One of the standard methods of billing by publishers is eCPM, where the price to advertisers is based on 1,000 impressions. However, the fact that ads are being served but not seen has altered the concept of an impression. The Media Rating Council (MRC) in the Unites States is therefore now championing a move from a ‘”oaded impression” to a “viewable impression” when it comes to calculating eCPM.

Having viewability as the new metric will ensure that advertisers don’t waste a huge proportion of their online advertising budget on branding and marketing messages that are not, in fact, reaching their desired audience

In the meantime, as the debate around viewability plays out in the market, marketers must do all they can to maximize the visibility of their online video ads.

One way to do this is by integrating contextual advertisements into the video content itself. In this way, instead of trying to distract consumers from the content they want to view in order to engage with them, ads will support their content experiences by providing a natural next step to a relevant brand or product.

In a similar vein, users are also much more likely to view and engage with an online video ad when it’s both useful and timely. Ads that therefore deliver a contextual experience that enhances the content by giving viewers information they actually want, when they want it, will prove far more appealing.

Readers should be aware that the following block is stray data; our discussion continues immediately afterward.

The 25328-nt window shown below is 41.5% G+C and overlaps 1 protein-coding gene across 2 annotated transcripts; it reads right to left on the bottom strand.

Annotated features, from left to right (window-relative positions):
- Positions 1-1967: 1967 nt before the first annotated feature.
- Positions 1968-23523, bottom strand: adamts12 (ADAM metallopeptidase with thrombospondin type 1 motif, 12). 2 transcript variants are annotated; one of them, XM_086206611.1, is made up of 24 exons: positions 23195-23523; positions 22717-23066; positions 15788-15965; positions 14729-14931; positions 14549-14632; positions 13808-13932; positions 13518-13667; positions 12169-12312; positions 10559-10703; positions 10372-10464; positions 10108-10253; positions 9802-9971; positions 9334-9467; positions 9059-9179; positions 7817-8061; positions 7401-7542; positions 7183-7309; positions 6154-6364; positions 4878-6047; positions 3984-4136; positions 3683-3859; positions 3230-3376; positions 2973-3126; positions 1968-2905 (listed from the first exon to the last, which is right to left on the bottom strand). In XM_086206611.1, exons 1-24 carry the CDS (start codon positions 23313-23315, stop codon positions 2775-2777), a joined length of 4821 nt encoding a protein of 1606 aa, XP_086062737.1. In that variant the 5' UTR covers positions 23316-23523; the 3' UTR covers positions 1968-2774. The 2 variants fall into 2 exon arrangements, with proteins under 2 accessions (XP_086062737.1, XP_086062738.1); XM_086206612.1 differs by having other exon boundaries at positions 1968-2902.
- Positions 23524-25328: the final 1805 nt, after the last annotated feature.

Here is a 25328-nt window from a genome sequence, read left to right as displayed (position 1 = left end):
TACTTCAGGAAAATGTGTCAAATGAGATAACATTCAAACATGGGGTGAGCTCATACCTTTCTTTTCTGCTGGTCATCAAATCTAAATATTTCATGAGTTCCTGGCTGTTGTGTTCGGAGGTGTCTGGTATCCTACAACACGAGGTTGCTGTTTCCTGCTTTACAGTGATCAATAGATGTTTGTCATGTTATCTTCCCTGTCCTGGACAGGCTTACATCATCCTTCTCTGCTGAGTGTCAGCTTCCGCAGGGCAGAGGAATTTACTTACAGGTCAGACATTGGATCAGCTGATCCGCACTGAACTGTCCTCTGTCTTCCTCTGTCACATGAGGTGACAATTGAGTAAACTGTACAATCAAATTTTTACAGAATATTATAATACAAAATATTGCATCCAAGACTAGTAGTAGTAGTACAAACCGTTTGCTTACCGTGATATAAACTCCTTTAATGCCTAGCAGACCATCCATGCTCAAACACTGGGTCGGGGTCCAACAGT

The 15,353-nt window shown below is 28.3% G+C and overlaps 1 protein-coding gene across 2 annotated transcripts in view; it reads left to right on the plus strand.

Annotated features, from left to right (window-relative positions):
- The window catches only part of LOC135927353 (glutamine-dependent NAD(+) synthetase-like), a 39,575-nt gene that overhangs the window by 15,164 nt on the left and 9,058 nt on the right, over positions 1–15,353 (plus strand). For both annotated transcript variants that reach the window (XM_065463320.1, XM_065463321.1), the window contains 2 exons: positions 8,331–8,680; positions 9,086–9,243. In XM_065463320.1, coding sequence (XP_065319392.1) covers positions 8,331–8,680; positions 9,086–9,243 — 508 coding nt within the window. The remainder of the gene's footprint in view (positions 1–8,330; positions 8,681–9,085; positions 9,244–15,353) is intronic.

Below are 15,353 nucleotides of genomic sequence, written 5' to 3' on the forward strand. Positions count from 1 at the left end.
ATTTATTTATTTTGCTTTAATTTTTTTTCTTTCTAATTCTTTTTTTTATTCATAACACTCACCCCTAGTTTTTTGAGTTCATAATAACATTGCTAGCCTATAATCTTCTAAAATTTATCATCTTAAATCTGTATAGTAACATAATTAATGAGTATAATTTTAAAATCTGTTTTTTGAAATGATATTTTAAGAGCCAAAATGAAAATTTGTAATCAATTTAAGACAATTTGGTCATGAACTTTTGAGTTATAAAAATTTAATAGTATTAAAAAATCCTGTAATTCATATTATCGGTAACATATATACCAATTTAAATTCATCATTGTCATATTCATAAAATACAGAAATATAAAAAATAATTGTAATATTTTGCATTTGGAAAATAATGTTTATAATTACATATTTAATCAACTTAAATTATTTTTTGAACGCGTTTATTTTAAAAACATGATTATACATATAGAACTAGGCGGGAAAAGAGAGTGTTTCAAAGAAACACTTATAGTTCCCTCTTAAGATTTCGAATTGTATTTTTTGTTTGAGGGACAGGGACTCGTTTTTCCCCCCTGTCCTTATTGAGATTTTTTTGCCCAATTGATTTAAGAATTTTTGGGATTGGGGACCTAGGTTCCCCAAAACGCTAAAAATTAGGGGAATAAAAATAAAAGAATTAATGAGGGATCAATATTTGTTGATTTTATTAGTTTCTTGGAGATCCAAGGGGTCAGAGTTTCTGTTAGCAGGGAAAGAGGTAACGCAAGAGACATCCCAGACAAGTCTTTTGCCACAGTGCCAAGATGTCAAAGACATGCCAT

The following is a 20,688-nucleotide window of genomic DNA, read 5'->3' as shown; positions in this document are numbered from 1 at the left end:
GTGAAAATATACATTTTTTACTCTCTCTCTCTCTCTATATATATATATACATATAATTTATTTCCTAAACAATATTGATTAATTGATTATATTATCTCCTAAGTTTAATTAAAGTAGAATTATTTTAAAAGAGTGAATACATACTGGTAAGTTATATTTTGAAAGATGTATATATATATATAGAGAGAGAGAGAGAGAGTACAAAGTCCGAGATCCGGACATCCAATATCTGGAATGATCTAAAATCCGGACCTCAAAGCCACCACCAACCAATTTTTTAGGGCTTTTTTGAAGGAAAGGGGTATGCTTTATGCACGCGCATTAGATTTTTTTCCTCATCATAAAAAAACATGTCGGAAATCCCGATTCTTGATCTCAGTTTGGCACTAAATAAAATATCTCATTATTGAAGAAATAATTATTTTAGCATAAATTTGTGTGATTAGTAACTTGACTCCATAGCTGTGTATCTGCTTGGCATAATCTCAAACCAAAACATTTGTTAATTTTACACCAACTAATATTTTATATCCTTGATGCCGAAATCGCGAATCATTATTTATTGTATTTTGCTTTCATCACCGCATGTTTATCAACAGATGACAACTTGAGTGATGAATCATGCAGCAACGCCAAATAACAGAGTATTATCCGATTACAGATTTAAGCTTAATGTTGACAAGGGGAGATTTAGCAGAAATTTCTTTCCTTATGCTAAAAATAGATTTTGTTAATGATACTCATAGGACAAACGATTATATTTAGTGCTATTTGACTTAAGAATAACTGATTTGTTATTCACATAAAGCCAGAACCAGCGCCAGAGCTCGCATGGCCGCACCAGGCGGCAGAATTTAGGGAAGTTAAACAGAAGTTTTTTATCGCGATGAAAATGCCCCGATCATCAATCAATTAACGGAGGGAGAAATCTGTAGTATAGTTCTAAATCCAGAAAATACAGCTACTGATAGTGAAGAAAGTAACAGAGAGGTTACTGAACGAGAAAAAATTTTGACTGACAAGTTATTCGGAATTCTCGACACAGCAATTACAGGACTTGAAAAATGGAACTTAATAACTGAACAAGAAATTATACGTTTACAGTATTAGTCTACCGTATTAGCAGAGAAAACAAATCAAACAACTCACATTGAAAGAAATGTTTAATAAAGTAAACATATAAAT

If marketers truly want to see a return on investment, they need to ensure that consumers both see and engage with their online video ads. The way to do that is to pay close attention to viewability figures and to make ads as relevant as possible.





Irfon Watkins is Founder & CEO of Coull. Irfon's career began when he left his homeland of Wales for London to join punk group The Groovy Pineapples. Unfortunately, the band soon split up due to artistic differences. While wondering what to do next, one of Irfon’s bandmates bet him he couldn’t get a job in computers. He borrowed a suit from the squat next door and attended an interview, where he was forced to admit he’d never seen a computer in his life. However, he still managed to win the bet, with his appetite for sales landing him a job in the sales department, from which Irfon progressed to become Sales Director at Dell.

He then moved to Florida, from where he led the acquisition and running of six software companies across Africa and Europe. Following this stint, Irfon decided that he wanted to set up his own company. He felt online video was the next great medium and that passively watching it wasn’t good enough. He wanted to reach in and find out more about what was on screen from within the video itself. It was this idea that eventually came to life as Coull.

Reader Comments.

Another option is to deploy Are You a Human’s (yes that is a company) PlayThru for Video an add-on to existing pre-roll campaigns that grabs the attention of users – who normally tune out – by rewarding them for engaging with the brand. PlayThru for Video also enables advertisers to avoid invalid traffic, using Are You a Human’s verification technology to eliminate fraud, bots, and accidental clicks.

Posted by George Simpson | 11:42 am on February 27, 2014.